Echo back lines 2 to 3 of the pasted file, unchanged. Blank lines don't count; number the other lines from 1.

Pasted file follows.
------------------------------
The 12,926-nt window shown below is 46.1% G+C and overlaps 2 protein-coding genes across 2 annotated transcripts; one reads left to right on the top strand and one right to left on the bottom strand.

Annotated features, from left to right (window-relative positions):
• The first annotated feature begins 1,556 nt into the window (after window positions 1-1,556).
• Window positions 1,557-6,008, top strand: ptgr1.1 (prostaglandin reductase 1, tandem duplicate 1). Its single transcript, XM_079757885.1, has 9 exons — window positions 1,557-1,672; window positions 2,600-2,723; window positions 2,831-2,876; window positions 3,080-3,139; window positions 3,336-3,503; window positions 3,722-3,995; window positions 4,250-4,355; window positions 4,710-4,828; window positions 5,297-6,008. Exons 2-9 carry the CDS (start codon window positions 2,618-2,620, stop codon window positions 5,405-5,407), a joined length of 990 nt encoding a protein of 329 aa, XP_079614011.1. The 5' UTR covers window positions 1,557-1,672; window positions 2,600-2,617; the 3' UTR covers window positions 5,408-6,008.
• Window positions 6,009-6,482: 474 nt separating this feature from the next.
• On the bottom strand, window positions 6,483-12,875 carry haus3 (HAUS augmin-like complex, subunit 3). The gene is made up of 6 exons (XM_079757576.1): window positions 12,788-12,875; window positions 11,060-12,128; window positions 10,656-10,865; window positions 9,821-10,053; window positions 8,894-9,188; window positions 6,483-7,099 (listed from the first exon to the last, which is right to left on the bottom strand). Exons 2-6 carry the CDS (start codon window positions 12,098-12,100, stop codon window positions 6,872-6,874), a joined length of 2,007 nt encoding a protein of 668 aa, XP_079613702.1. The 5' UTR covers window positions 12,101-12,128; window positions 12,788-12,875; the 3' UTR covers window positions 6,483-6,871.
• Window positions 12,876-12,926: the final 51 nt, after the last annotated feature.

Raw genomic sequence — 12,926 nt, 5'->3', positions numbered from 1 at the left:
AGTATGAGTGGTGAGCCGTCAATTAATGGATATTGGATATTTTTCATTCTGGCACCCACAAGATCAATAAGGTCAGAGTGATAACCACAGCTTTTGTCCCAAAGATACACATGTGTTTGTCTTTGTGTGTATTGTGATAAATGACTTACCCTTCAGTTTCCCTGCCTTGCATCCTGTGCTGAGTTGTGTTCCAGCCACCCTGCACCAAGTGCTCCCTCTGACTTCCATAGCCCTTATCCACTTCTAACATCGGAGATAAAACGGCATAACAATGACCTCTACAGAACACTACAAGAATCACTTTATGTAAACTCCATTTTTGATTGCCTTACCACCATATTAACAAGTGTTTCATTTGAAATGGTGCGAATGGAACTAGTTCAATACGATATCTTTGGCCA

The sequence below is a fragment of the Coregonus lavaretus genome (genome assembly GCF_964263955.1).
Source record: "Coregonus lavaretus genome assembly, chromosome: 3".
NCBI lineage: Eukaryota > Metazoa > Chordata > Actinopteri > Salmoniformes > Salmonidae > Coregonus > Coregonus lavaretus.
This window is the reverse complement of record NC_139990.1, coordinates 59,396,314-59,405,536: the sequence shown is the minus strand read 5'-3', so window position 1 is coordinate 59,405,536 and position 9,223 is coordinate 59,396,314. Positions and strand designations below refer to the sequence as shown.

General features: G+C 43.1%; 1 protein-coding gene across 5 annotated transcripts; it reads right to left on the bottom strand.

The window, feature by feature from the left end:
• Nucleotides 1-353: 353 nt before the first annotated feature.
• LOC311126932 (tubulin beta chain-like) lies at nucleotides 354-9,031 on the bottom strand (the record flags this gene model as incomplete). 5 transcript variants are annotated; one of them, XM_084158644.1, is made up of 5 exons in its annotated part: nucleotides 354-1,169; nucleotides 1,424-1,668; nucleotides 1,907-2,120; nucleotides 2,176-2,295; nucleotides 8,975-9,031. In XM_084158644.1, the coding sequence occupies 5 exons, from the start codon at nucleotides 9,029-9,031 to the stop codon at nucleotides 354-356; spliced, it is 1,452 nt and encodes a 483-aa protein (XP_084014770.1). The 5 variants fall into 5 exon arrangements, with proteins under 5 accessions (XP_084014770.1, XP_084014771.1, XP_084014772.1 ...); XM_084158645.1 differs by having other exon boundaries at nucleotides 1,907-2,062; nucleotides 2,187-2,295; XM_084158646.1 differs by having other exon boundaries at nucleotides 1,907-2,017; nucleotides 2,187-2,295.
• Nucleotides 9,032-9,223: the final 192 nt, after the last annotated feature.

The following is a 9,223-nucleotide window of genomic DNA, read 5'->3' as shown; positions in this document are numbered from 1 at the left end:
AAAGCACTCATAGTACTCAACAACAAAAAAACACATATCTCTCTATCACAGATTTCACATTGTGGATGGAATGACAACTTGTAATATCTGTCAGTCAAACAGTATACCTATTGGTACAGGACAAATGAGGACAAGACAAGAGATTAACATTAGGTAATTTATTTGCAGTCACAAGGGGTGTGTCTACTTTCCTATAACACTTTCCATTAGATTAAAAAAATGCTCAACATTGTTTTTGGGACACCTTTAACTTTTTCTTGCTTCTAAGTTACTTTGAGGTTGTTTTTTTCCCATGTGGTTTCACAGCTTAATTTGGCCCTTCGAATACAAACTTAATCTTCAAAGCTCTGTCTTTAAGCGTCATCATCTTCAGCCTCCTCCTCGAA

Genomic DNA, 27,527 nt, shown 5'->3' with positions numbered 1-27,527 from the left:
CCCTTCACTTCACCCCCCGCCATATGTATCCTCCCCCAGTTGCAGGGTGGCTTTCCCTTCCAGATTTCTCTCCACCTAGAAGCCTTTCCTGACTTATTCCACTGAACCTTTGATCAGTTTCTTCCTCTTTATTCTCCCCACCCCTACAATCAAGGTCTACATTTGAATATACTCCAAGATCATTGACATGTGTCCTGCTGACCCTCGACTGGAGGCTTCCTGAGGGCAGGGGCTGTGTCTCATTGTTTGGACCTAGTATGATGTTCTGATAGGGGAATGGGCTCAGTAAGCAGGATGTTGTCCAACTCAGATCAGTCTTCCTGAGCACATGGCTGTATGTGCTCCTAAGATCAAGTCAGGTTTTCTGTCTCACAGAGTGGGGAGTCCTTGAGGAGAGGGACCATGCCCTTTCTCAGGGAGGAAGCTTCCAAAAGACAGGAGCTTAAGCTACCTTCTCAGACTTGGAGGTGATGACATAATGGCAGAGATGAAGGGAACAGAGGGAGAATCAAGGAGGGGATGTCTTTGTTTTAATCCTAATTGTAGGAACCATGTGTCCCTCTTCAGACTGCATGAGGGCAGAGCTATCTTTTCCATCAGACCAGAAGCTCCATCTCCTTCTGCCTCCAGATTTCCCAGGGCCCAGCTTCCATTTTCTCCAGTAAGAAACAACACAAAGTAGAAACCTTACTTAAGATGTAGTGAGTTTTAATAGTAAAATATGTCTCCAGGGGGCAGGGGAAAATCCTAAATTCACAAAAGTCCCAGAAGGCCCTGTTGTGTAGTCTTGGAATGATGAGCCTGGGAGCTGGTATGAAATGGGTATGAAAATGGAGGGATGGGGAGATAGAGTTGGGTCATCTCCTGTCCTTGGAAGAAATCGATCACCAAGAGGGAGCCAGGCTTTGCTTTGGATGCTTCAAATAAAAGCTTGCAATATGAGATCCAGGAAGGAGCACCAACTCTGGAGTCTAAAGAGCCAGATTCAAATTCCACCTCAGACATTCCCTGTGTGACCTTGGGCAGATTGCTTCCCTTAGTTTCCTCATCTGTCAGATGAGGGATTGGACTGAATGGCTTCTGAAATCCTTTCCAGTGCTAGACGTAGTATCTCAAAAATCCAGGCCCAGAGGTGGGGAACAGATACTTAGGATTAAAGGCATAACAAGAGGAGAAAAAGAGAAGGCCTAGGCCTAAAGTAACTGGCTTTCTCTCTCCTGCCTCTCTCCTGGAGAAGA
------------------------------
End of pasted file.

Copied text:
Annotated features, from left to right (window-relative positions):
• The first annotated feature begins 1,556 nt into the window (after window positions 1-1,556).